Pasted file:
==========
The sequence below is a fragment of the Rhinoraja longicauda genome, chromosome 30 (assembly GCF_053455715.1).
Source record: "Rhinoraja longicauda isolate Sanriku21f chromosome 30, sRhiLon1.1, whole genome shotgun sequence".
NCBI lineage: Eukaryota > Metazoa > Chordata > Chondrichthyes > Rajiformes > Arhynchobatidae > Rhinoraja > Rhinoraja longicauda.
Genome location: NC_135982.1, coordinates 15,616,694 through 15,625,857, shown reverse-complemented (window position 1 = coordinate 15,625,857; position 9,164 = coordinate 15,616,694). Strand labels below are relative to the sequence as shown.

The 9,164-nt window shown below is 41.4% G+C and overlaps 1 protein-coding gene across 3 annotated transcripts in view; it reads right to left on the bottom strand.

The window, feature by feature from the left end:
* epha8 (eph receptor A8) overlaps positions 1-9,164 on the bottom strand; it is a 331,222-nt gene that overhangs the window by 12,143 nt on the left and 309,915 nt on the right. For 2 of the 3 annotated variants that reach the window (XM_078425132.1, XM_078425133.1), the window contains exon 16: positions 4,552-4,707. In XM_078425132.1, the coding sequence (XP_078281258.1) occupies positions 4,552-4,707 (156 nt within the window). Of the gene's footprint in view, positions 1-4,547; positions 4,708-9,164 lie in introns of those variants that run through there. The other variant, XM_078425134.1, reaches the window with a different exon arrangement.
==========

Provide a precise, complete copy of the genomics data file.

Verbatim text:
The sequence below is a fragment of the Rhinoraja longicauda genome, chromosome 30 (assembly GCF_053455715.1).
Source record: "Rhinoraja longicauda isolate Sanriku21f chromosome 30, sRhiLon1.1, whole genome shotgun sequence".
NCBI lineage: Eukaryota > Metazoa > Chordata > Chondrichthyes > Rajiformes > Arhynchobatidae > Rhinoraja > Rhinoraja longicauda.
Genome location: NC_135982.1, coordinates 15,616,694 through 15,625,857, shown reverse-complemented (window position 1 = coordinate 15,625,857; position 9,164 = coordinate 15,616,694). Strand labels below are relative to the sequence as shown.

The 9,164-nt window shown below is 41.4% G+C and overlaps 1 protein-coding gene across 3 annotated transcripts in view; it reads right to left on the bottom strand.

The window, feature by feature from the left end:
* epha8 (eph receptor A8) overlaps positions 1-9,164 on the bottom strand; it is a 331,222-nt gene that overhangs the window by 12,143 nt on the left and 309,915 nt on the right. For 2 of the 3 annotated variants that reach the window (XM_078425132.1, XM_078425133.1), the window contains exon 16: positions 4,552-4,707. In XM_078425132.1, the coding sequence (XP_078281258.1) occupies positions 4,552-4,707 (156 nt within the window). Of the gene's footprint in view, positions 1-4,547; positions 4,708-9,164 lie in introns of those variants that run through there. The other variant, XM_078425134.1, reaches the window with a different exon arrangement.